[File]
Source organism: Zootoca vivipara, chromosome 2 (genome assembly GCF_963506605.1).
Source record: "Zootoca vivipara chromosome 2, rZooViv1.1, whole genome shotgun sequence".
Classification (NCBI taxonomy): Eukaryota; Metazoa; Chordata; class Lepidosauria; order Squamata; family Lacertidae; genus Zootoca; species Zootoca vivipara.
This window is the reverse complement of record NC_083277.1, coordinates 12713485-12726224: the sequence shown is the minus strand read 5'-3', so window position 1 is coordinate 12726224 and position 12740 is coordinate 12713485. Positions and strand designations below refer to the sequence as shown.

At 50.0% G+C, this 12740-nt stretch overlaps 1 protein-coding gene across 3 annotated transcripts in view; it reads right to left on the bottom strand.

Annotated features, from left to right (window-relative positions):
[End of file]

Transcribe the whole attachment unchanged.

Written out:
Source organism: Zootoca vivipara, chromosome 2 (genome assembly GCF_963506605.1).
Source record: "Zootoca vivipara chromosome 2, rZooViv1.1, whole genome shotgun sequence".
Classification (NCBI taxonomy): Eukaryota; Metazoa; Chordata; class Lepidosauria; order Squamata; family Lacertidae; genus Zootoca; species Zootoca vivipara.
This window is the reverse complement of record NC_083277.1, coordinates 12713485-12726224: the sequence shown is the minus strand read 5'-3', so window position 1 is coordinate 12726224 and position 12740 is coordinate 12713485. Positions and strand designations below refer to the sequence as shown.

At 50.0% G+C, this 12740-nt stretch overlaps 1 protein-coding gene across 3 annotated transcripts in view; it reads right to left on the bottom strand.

Annotated features, from left to right (window-relative positions):